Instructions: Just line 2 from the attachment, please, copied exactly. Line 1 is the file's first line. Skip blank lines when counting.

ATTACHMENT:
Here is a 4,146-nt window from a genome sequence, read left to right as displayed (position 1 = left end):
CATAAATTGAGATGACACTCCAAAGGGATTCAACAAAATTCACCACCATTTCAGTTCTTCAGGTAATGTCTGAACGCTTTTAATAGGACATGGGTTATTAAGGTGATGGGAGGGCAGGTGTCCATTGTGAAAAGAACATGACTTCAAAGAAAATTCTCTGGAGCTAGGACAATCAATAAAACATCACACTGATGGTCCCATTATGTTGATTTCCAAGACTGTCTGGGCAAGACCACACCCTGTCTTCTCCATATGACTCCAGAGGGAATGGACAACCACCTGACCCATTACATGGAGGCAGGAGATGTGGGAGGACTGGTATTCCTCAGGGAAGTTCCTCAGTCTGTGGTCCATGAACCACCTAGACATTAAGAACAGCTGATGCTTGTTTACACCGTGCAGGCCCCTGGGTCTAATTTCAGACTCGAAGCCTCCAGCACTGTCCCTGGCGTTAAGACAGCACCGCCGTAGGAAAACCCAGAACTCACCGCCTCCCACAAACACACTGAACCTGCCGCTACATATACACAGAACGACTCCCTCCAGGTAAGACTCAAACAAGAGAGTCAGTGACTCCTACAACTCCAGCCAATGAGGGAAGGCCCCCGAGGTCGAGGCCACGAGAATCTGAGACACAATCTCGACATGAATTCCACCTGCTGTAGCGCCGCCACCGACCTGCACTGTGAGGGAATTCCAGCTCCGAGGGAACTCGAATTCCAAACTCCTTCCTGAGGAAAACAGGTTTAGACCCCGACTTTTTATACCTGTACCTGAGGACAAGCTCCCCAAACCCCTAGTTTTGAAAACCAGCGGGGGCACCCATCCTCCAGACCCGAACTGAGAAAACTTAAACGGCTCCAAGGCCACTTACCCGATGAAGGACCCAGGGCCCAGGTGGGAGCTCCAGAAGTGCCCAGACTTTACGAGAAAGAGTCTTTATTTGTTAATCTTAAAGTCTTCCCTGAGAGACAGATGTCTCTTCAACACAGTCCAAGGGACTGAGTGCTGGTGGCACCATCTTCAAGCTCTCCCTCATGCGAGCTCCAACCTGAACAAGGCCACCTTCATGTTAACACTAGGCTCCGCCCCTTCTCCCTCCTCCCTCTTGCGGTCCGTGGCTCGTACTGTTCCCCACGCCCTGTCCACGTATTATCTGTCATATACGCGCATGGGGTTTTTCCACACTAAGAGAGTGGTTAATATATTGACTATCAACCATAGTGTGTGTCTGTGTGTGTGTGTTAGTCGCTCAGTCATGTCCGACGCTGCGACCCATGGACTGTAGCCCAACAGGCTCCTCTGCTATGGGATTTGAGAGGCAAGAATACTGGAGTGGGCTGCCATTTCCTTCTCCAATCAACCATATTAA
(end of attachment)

CATAAATTGAGATGACACTCCAAAGGGATTCAACAAAATTCACCACCATTTCAGTTCTTCAGGTAATGTCTGAACGCTTTTAATAGGACATGGGTTATTAAGGTGATGGGAGGGCAGGTGTCCATTGTGAAAAGAACATGACTTCAAAGAAAATTCTCTGGAGCTAGGACAATCAATAAAACATCACACTGATGGTCCCATTATGTTGATTTCCAAGACTGTCTGGGCAAGACCACACCCTGTCTTCTCCATATGACTCCAGAGGGAATGGACAACCACCTGACCCATTACATGGAGGCAGGAGATGTGGGAGGACTGGTATTCCTCAGGGAAGTTCCTCAGTCTGTGGTCCATGAACCACCTAGACATTAAGAACAGCTGATGCTTGTTTACACCGTGCAGGCCCCTGGGTCTAATTTCAGACTCGAAGCCTCCAGCACTGTCCCTGGCGTTAAGACAGCACCGCCGTAGGAAAACCCAGAACTCACCGCCTCCCACAAACACACTGAACCTGCCGCTACATATACACAGAACGACTCCCTCCAGGTAAGACTCAAACAAGAGAGTCAGTGACTCCTACAACTCCAGCCAATGAGGGAAGGCCCCCGAGGTCGAGGCCACGAGAATCTGAGACACAATCTCGACATGAATTCCACCTGCTGTAGCGCCGCCACCGACCTGCACTGTGAGGGAATTCCAGCTCCGAGGGAACTCGAATTCCAAACTCCTTCCTGAGGAAAACAGGTTTAGACCCCGACTTTTTATACCTGTACCTGAGGACAAGCTCCCCAAACCCCTAGTTTTGAAAACCAGCGGGGGCACCCATCCTCCAGACCCGAACTGAGAAAACTTAAACGGCTCCAAGGCCACTTACCCGATGAAGGACCCAGGGCCCAGGTGGGAGCTCCAGAAGTGCCCAGACTTTACGAGAAAGAGTCTTTATTTGTTAATCTTAAAGTCTTCCCTGAGAGACAGATGTCTCTTCAACACAGTCCAAGGGACTGAGTGCTGGTGGCACCATCTTCAAGCTCTCCCTCATGCGAGCTCCAACCTGAACAAGGCCACCTTCATGTTAACACTAGGCTCCGCCCCTTCTCCCTCCTCCCTCTTGCGGTCCGTGGCTCGTACTGTTCCCCACGCCCTGTCCACGTATTATCTGTCATATACGCGCATGGGGTTTTTCCACACTAAGAGAGTGGTTAATATATTGACTATCAACCATAGTGTGTGTCTGTGTGTGTGTGTTAGTCGCTCAGTCATGTCCGACGCTGCGACCCATGGACTGTAGCCCAACAGGCTCCTCTGCTATGGGATTTGAGAGGCAAGAATACTGGAGTGGGCTGCCATTTCCTTCTCCAATCAACCATATTAA